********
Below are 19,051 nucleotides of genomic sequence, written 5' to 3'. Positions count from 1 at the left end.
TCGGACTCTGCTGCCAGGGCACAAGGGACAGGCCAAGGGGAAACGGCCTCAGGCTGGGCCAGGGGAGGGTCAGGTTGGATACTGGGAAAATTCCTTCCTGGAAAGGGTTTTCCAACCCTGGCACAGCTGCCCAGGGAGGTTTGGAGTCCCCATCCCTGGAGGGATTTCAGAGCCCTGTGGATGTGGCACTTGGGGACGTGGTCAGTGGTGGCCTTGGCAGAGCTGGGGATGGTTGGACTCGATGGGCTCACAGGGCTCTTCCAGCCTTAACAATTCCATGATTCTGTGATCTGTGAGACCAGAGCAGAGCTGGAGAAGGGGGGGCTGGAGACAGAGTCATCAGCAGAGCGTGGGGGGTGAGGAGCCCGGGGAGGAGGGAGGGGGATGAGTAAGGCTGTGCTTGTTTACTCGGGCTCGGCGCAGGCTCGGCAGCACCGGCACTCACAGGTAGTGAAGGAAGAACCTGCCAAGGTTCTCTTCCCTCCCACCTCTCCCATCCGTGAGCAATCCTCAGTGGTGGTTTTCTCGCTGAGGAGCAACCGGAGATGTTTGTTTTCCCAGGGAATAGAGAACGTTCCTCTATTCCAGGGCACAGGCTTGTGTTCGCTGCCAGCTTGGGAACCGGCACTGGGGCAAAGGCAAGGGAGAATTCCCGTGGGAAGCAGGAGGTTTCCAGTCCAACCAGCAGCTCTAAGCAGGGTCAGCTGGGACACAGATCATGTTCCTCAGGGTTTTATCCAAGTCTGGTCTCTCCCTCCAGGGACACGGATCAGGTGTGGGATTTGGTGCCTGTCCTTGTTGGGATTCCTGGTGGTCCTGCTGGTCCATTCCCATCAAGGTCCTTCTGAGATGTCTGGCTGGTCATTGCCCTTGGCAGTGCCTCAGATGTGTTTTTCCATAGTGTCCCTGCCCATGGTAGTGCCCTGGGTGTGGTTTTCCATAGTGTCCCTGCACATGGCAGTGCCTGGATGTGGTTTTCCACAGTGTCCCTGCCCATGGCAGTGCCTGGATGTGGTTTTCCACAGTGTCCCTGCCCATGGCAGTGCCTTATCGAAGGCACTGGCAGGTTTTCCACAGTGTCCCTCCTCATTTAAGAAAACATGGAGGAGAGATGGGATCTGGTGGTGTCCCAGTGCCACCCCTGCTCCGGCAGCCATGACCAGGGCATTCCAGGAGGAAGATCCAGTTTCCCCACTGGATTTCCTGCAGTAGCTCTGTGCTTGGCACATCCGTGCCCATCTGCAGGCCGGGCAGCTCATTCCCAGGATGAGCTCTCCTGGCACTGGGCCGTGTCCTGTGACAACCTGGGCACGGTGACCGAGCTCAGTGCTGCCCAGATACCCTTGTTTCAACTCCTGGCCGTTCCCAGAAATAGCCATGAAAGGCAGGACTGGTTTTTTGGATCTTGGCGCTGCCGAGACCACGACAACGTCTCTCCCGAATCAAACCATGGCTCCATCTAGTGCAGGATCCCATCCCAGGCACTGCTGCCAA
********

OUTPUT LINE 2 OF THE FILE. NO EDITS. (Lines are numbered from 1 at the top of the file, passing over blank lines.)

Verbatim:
TCGGACTCTGCTGCCAGGGCACAAGGGACAGGCCAAGGGGAAACGGCCTCAGGCTGGGCCAGGGGAGGGTCAGGTTGGATACTGGGAAAATTCCTTCCTGGAAAGGGTTTTCCAACCCTGGCACAGCTGCCCAGGGAGGTTTGGAGTCCCCATCCCTGGAGGGATTTCAGAGCCCTGTGGATGTGGCACTTGGGGACGTGGTCAGTGGTGGCCTTGGCAGAGCTGGGGATGGTTGGACTCGATGGGCTCACAGGGCTCTTCCAGCCTTAACAATTCCATGATTCTGTGATCTGTGAGACCAGAGCAGAGCTGGAGAAGGGGGGGCTGGAGACAGAGTCATCAGCAGAGCGTGGGGGGTGAGGAGCCCGGGGAGGAGGGAGGGGGATGAGTAAGGCTGTGCTTGTTTACTCGGGCTCGGCGCAGGCTCGGCAGCACCGGCACTCACAGGTAGTGAAGGAAGAACCTGCCAAGGTTCTCTTCCCTCCCACCTCTCCCATCCGTGAGCAATCCTCAGTGGTGGTTTTCTCGCTGAGGAGCAACCGGAGATGTTTGTTTTCCCAGGGAATAGAGAACGTTCCTCTATTCCAGGGCACAGGCTTGTGTTCGCTGCCAGCTTGGGAACCGGCACTGGGGCAAAGGCAAGGGAGAATTCCCGTGGGAAGCAGGAGGTTTCCAGTCCAACCAGCAGCTCTAAGCAGGGTCAGCTGGGACACAGATCATGTTCCTCAGGGTTTTATCCAAGTCTGGTCTCTCCCTCCAGGGACACGGATCAGGTGTGGGATTTGGTGCCTGTCCTTGTTGGGATTCCTGGTGGTCCTGCTGGTCCATTCCCATCAAGGTCCTTCTGAGATGTCTGGCTGGTCATTGCCCTTGGCAGTGCCTCAGATGTGTTTTTCCATAGTGTCCCTGCCCATGGTAGTGCCCTGGGTGTGGTTTTCCATAGTGTCCCTGCACATGGCAGTGCCTGGATGTGGTTTTCCACAGTGTCCCTGCCCATGGCAGTGCCTGGATGTGGTTTTCCACAGTGTCCCTGCCCATGGCAGTGCCTTATCGAAGGCACTGGCAGGTTTTCCACAGTGTCCCTCCTCATTTAAGAAAACATGGAGGAGAGATGGGATCTGGTGGTGTCCCAGTGCCACCCCTGCTCCGGCAGCCATGACCAGGGCATTCCAGGAGGAAGATCCAGTTTCCCCACTGGATTTCCTGCAGTAGCTCTGTGCTTGGCACATCCGTGCCCATCTGCAGGCCGGGCAGCTCATTCCCAGGATGAGCTCTCCTGGCACTGGGCCGTGTCCTGTGACAACCTGGGCACGGTGACCGAGCTCAGTGCTGCCCAGATACCCTTGTTTCAACTCCTGGCCGTTCCCAGAAATAGCCATGAAAGGCAGGACTGGTTTTTTGGATCTTGGCGCTGCCGAGACCACGACAACGTCTCTCCCGAATCAAACCATGGCTCCATCTAGTGCAGGATCCCATCCCAGGCACTGCTGCCAA